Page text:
The unions claim a new state law makes it easier to get rid of ineffective teachers, but two groups of parents say it's not enough.
When Pope Francis visits Our Lady Queen of Angels in East Harlem next month, he'll meet some curious third and fourth graders armed with questions.
Public Advocate Letitia James is suing the Department of Education for not providing air-conditioned buses for students with disabilities, as required by law.
It’s the height of summer, and some would-be college students are starting to fade in the searing heat of bureaucratic blockades, a problem known as "summer melt."
Three weeks before school starts, New York City officials say they are well underway to inspecting all of the roughly 1,800 pre-kindergarten classrooms slated to open.
Dennis Walcott, the former New York City deputy mayor and schools chancellor, said he and his team will be tough: "We know when something's not right. We know when something stinks."
Students in grades three through eight performed slightly better on the 2015 English and math tests than the year before. See how your school scored.
Half of the test questions given to New York students in the third through eighth grades are out. We share a few with you in case you want to stretch those brain muscles a bit.
While certain Asian immigrants have created a pipeline of tutoring centers, educators say black and Latino students often don’t have the same networks in their communities.
A new version of a licensing test for teachers got the green light from a federal judge, who found previous versions discriminated against black and Latino applicants.
WNYC is looking at fairness in the placement of metal detectors in New York City public schools. And we need your help.
New York City Schools Chancellor Carmen Fariña creates a task force to root out academic misconduct after the media shines a spotlight on alleged cheating cases.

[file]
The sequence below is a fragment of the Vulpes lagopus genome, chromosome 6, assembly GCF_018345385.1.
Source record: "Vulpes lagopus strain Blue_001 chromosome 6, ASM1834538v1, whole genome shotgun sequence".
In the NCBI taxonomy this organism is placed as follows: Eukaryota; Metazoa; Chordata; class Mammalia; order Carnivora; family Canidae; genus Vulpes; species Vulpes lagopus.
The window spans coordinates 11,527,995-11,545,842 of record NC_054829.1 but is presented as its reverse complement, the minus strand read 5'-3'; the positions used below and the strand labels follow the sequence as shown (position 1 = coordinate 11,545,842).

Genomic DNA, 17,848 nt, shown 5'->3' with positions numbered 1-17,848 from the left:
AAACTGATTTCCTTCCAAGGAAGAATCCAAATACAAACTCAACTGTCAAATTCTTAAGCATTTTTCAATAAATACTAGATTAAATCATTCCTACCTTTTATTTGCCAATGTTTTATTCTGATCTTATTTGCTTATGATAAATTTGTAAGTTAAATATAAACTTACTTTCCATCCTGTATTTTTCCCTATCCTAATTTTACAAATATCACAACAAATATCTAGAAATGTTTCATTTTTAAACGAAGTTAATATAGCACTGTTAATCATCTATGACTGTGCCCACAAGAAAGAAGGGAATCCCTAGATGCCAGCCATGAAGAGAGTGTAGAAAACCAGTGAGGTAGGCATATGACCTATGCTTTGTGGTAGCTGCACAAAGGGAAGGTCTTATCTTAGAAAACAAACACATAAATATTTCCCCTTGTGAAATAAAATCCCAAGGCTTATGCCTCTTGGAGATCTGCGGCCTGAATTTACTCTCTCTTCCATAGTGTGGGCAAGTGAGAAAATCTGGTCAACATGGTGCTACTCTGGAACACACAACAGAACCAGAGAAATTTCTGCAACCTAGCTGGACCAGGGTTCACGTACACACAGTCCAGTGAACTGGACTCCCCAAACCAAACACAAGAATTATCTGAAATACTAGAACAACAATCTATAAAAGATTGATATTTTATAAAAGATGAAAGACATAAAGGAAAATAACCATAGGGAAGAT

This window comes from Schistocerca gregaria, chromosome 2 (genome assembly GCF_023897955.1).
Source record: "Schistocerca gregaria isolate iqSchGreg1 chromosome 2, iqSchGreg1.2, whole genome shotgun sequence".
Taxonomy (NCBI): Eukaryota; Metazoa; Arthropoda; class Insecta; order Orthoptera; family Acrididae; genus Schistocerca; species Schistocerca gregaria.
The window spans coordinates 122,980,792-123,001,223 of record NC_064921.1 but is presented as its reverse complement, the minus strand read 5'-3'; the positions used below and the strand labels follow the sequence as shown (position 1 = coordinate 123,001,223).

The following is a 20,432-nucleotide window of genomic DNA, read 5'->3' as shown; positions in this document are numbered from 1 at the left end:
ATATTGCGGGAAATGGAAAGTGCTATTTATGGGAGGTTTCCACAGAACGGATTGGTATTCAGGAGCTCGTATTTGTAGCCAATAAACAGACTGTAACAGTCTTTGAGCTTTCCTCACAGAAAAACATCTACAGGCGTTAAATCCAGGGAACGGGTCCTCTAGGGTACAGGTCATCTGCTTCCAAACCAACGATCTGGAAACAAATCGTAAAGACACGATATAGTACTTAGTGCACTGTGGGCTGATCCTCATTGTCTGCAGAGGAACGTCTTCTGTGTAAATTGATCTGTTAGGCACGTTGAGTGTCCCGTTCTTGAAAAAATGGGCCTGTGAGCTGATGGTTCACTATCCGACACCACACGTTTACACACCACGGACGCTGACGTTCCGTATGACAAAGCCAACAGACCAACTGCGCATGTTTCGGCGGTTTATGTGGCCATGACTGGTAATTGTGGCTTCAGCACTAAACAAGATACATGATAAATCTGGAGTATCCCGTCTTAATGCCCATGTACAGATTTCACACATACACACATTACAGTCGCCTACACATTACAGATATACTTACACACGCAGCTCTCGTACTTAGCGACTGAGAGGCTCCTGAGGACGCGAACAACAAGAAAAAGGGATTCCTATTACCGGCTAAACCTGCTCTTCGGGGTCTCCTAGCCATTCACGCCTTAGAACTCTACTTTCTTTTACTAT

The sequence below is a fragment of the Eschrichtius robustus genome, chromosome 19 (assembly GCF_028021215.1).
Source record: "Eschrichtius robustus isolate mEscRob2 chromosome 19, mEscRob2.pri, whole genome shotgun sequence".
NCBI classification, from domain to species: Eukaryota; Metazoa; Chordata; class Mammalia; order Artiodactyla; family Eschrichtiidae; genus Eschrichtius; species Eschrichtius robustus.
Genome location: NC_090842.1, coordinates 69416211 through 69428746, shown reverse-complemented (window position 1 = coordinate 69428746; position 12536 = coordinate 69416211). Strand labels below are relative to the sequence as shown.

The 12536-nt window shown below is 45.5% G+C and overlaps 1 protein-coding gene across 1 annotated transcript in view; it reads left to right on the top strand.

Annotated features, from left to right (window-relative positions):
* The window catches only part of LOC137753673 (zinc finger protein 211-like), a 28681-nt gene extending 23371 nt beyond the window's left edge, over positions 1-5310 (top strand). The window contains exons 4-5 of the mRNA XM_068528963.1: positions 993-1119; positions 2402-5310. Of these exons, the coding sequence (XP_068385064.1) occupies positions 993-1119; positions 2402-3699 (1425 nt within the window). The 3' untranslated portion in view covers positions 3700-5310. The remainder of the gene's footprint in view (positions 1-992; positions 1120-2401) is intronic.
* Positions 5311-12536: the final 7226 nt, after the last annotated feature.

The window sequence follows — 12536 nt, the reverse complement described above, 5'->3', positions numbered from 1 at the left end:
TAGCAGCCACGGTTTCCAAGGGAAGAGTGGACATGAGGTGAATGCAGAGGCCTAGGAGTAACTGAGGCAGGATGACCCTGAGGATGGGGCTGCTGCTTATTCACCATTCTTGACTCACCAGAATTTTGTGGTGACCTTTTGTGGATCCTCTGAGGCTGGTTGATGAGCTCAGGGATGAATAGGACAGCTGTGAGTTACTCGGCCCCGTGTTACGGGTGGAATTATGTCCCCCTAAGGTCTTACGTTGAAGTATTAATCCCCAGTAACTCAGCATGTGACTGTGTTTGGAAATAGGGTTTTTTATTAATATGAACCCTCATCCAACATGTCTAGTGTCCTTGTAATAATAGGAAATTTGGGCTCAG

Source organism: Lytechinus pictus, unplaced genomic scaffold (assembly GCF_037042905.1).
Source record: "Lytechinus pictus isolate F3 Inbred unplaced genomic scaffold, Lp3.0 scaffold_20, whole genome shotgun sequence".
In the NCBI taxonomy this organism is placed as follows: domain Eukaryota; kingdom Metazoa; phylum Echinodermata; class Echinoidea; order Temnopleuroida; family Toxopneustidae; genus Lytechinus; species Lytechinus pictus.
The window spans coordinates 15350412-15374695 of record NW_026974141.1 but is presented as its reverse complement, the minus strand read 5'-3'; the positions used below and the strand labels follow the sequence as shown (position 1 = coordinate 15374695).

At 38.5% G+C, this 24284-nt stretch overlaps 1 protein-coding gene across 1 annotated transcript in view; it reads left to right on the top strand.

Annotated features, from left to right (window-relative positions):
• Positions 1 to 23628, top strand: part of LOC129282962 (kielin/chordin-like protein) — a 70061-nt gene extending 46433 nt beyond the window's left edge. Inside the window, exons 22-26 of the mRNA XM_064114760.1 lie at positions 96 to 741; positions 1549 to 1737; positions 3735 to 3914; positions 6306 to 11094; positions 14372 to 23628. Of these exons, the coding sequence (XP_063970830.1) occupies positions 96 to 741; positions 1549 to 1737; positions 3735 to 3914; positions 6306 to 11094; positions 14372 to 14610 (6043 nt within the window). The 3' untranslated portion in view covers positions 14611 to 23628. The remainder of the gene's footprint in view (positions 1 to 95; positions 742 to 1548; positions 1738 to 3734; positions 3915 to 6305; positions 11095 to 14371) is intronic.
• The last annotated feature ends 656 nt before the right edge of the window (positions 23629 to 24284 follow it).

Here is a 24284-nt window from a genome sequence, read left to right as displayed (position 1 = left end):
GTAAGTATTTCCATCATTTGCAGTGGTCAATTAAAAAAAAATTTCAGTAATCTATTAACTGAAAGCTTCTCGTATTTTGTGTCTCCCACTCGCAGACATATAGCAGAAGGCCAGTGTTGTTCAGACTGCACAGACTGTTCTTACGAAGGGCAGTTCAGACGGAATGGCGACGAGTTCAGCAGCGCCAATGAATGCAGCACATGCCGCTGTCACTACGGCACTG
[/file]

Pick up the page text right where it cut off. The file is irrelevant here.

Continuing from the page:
A billionaire hedge fund manager gave Success Academy $8.5 million to build new schools.
Seven more New York City schools will open their doors to visitors in the coming year, now that the chancellor has labeled them "showcase" schools with promising practices to share.
New York City officials said all schools should have dedicated space for subjects like art or science. But many schools are too crowded to give these subjects a home of their own.
New York City's way of calculating available space in its schools has long been a source of frustration. Officials have now agreed to make some changes.
The principal, 49-year-old Jeanene Worrell-Breeden, killed herself soon after testing was completed at Teachers College Community School.
Despite the availability of interpretation services, some parents who speak languages other than English say they have trouble communicating with the city's school system.
A principal who won $25,000 plans to pour the money right back into the program she was recognized for, pairing rookie teachers with seasoned veterans.
As New York City moves from suspending students in favor of keeping them in school, change has been uneven across the system. Now, a high-level team outlines what should happen next.